Post-9/11 congressional mandates for better interagency information sharing have often been taken in a direction that undermines community safety and threatens personal privacy. According to new government records released to the public on July 6, 2011, the FBI is using its clout to cajole state and local law enforcement agencies into participating in the Secure Communities program (S-Comm) of Immigration and Customs Enforcement (ICE). Under S-Comm, law enforcement agencies share sensitive data, collected for the purpose of stopping crime, with other agencies, such as the Department of Homeland Security. ICE, which is part of Homeland Security, then uses the data for civil immigration enforcement. Thus, S-Comm turns local police into immigration agents.
The bureau’s new Next Generation Identification (NGI) system—an effort to achieve greater interoperability among databases at the national level, expand the biometric data in those files, and increase the size of the databases—is the tool for such information sharing. The Center for Constitutional Rights and the National Day Labor Organizing Network have sued to shed light on NGI.
S-Comm has come under fire from law enforcement and immigrant advocates alike. Law enforcement officials complain that the program undermines community policing initiatives, frightening community members away from working with police. Of the approximately 400,000 deportations under the Obama administration, 100,000 have been attributed to S-Comm. Many of the individuals removed were identified through their histories in the Criminal Alien Program, a program which puts ICE agents in county jails and detention centers to identify persons subject to removal. However, public officials charge that S-Comm is also responsible for deporting individuals over minor infractions, not dangerous crimes.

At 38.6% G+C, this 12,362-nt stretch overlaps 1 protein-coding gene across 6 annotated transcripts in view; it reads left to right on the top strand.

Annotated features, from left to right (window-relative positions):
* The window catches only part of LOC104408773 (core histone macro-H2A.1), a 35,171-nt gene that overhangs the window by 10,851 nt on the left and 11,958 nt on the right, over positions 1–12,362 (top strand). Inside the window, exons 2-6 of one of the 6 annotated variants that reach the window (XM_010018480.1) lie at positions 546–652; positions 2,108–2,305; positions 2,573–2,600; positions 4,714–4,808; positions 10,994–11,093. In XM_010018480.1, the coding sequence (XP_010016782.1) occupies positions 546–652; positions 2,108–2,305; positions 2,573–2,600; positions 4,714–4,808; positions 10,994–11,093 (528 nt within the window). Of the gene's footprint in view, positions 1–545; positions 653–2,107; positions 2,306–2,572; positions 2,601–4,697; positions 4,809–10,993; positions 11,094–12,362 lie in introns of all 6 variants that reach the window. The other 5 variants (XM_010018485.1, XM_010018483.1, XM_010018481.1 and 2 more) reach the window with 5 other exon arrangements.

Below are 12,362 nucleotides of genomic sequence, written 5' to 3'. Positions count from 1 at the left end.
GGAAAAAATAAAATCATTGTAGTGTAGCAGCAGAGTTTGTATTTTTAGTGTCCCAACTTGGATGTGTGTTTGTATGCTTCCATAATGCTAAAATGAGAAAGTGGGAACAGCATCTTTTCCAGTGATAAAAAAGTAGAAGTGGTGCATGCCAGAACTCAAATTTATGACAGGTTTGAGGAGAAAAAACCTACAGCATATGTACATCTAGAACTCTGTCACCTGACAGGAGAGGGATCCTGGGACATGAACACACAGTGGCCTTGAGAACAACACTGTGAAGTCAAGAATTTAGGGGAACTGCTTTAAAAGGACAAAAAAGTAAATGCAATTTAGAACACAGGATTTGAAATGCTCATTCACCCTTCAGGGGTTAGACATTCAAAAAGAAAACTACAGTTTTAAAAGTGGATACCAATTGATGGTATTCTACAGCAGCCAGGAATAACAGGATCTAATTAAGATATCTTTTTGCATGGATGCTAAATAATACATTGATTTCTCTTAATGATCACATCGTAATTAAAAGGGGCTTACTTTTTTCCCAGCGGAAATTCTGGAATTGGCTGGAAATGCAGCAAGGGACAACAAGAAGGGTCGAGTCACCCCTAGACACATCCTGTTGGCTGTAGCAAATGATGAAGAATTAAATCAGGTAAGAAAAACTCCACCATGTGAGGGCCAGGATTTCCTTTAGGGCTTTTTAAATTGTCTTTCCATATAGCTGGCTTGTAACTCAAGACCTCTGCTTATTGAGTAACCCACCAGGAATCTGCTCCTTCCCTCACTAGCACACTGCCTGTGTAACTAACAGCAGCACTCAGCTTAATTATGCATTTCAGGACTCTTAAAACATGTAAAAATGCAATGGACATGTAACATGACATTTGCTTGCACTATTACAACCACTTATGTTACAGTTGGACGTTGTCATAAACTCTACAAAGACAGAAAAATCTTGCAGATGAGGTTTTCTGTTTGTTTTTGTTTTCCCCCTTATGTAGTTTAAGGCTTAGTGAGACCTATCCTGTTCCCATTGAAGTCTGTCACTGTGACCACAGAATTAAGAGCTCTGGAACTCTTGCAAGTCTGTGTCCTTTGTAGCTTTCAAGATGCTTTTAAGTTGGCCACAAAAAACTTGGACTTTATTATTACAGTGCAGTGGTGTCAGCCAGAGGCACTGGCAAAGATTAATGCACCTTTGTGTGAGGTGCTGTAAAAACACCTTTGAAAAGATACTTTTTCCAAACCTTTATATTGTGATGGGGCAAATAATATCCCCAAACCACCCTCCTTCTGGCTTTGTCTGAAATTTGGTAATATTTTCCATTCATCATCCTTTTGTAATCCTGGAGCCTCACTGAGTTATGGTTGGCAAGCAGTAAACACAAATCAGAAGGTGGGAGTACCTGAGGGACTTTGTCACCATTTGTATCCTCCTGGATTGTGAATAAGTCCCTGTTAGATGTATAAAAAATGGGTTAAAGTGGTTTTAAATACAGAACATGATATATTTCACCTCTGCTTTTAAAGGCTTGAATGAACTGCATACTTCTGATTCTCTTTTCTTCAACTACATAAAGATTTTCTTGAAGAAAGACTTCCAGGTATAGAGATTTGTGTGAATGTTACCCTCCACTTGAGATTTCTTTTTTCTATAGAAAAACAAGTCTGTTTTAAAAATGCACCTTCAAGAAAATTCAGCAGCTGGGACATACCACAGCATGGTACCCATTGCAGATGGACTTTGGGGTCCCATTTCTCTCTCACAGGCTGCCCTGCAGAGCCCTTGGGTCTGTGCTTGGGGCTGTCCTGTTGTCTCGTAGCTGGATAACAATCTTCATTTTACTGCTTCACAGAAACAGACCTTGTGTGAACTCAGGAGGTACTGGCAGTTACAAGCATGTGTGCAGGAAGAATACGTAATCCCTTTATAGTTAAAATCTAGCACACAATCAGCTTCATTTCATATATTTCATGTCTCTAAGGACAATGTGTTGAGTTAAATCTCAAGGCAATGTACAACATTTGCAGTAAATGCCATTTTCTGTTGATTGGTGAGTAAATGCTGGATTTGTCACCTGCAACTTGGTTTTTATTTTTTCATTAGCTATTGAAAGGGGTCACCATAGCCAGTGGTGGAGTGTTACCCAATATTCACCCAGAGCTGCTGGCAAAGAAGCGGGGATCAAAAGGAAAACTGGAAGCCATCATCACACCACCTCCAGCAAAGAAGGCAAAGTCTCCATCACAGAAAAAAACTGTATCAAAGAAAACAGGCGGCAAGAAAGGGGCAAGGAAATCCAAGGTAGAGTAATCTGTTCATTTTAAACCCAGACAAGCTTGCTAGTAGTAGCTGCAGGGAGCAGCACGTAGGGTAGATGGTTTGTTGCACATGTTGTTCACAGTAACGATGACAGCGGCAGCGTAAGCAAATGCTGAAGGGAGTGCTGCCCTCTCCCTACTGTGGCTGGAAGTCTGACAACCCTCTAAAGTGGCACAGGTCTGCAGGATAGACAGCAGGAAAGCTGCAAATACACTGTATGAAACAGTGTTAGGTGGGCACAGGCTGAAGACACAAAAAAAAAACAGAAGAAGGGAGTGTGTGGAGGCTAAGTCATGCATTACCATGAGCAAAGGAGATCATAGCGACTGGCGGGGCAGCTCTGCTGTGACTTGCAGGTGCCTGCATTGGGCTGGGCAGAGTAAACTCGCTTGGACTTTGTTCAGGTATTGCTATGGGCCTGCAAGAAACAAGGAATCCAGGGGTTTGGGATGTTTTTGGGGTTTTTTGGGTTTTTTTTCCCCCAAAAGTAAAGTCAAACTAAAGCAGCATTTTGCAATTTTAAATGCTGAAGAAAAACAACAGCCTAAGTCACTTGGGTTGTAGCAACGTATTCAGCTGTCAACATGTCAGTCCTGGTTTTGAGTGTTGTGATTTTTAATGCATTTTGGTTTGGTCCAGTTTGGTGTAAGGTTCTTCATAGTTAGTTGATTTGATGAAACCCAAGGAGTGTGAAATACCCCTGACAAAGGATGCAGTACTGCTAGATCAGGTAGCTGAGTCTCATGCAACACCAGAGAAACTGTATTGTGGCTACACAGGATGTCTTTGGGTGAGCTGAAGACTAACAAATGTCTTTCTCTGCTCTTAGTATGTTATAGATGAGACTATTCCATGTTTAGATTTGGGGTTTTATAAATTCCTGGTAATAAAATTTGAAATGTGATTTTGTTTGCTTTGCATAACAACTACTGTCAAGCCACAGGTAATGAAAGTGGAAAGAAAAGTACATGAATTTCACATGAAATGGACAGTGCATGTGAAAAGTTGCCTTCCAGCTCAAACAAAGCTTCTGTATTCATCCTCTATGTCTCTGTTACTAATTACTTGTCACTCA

When an individual is detained or arrested, local law enforcement usually sends fingerprints and other data to the FBI, to check for matches against its databases. Increasingly, law enforcement is collecting additional personal identifying traits, such as retina images and palm prints. Under S-Comm, the FBI sends this personal data to ICE, which checks to see whether it matches information in its databases and whether the individual is subject to deportation. Yet, the information in ICE databases is not always reliable or up to date.
Because local agencies rely heavily on the FBI for background checks, the FBI can force them to participate in S-Comm. Many local and state agencies have been trying to opt-out of S-Comm, but according to Jessica Karp, staff attorney at the National Day Laborer Organizing Network (NDLON), the FBI stands in their way:
The Criminal Justice Information Services (CJIS) Advisory Board, which oversees the FBI’s criminal databases, passed a motion in June 2009 recommending that the FBI convert S-Comm from a voluntary to a mandatory program. At that time—and as much as one year later—ICE was still representing S-Comm as voluntary to state and local officials. The FBI’s decision to support mandatory imposition of S-Comm was not driven by any statutory requirement but rather for what it called “record linking/maintenance purposes.” In fact, the FBI considered making S-Comm voluntary, showing that it viewed opting out as both a technological possibility and a lawful option.
S-Comm essentially does what Arizona’s SB1070 law—which requires police to check the immigration status of people they detain or arrest—hoped to do, but on a national level. The image of FBI databases linked to those of Homeland Security should anger and concern every civil libertarian. With immense intelligence-collection power comes the responsibility to use information only for the purposes for which it was intended.
Even as immigration from Mexico has slowed to close to zero, senior law enforcement officials are trying to make sure that a heavy-handed, anti-immigrant security apparatus is well-entrenched.